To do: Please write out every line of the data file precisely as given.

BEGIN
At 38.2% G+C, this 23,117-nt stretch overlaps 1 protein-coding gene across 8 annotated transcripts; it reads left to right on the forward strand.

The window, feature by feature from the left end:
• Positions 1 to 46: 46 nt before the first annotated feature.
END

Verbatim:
At 38.2% G+C, this 23,117-nt stretch overlaps 1 protein-coding gene across 8 annotated transcripts; it reads left to right on the forward strand.

The window, feature by feature from the left end:
• Positions 1 to 46: 46 nt before the first annotated feature.